Elena Kruger


The placement of fieldwork students in regular school settings Is new for the Special Care Counseling Department at Vanler College. Students’ perceptions of their placements and graduates’ concerns about working in these schools are described. The need for the Department’s involvement and interaction with the school system is also considered.

The Philosophy of Student Placement
The Department of Special Care Counseling at Vanier College, Montreal prepares students to work with people at all stages of the life cycle who have special needs. D’education specialis
ée and the graduates of the program are referred to as educateurs or educatrises. Students in their second and third years of the program, do fieldwork or stage. The Department selects the fieldwork settings in terms of the agency’s ability to:

  • Ensure that all students have optimum opportunities for learning.

  • Maximize student achievement.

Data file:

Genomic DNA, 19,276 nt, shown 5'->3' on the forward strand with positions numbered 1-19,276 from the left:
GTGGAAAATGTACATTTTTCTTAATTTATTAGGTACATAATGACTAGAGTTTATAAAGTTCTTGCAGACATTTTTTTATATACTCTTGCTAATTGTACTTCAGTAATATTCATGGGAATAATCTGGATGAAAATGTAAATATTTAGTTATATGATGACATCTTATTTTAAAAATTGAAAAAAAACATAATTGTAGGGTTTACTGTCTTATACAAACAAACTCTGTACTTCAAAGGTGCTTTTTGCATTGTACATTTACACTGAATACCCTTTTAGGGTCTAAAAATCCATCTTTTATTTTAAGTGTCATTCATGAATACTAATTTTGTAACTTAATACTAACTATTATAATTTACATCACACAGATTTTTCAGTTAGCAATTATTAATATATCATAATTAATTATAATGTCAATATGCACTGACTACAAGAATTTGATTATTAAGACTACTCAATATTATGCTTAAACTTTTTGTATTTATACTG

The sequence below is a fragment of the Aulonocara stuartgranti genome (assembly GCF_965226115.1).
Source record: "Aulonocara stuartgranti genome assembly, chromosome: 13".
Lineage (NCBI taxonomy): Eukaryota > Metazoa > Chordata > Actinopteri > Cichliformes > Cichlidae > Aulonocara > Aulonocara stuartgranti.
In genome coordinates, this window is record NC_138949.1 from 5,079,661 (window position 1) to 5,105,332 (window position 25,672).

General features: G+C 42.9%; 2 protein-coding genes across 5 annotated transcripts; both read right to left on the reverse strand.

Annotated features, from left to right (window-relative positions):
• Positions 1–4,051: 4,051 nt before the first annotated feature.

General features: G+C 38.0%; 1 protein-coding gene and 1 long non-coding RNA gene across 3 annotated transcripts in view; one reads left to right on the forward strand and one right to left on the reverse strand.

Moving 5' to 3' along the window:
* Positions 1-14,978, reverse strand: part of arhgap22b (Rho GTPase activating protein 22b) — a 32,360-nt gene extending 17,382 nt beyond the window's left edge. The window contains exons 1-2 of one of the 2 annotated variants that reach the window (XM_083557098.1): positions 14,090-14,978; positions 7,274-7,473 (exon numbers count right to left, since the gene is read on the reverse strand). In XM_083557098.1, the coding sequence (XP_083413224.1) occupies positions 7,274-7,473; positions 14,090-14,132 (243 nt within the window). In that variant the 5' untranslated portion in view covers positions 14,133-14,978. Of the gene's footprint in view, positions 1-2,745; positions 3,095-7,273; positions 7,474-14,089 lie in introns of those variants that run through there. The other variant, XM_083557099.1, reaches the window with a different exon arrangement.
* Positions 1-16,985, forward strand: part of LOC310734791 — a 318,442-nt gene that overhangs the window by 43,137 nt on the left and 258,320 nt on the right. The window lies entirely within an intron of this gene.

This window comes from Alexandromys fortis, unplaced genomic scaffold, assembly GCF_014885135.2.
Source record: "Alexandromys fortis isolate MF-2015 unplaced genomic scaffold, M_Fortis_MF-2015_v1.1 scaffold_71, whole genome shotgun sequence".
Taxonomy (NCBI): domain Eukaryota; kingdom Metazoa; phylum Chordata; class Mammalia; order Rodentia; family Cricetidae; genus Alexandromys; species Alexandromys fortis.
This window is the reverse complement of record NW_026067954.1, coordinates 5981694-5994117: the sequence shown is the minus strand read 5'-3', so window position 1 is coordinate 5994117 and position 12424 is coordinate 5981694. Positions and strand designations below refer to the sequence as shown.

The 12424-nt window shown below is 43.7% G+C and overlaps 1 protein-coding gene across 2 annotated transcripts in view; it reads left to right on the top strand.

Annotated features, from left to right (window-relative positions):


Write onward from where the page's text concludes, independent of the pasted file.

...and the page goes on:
• Promote positive interaction between itself and the college.

An unwritten criterion but an explicit expectation Is that there will be opportunities for the graduates of our program to be hired by the agency.

The Department has always used selected segregated academic environments as fieldwork placements such as hospital-based classrooms for psychosocially maladjusted children and schools for Intellectually and physically disabled children and youth. Graduates of the program have always worked in these settings. Although one school board in the Montreal area traditionally hired educateurs, It Is the recent integration of pupils with diverse special needs into regular schools that has created employment for educateurs within the school system. Therefore, in response to this opportunity and need, in the past three years we have placed a number of students in regular schools.

Last semester (1990), students placed In regular school settings, as compared with peers working with children and youth in residential settings, began to state that they were not feeling useful."

To gain a better understanding of how school-based fieldwork students view their roles and their contribution to the school setting, a number were Invited to respond to four questions.

  1. What is it like being a Special Care Counsellor In a school?

  2. What tasks do you do?

  3. Which tasks make you feel good? Why?

  4. What are you learning about working with people who have special needs?

For each of these questions, a variety of selected responses by students are presented.

What is it like to be a Special Care Counsellor in a school?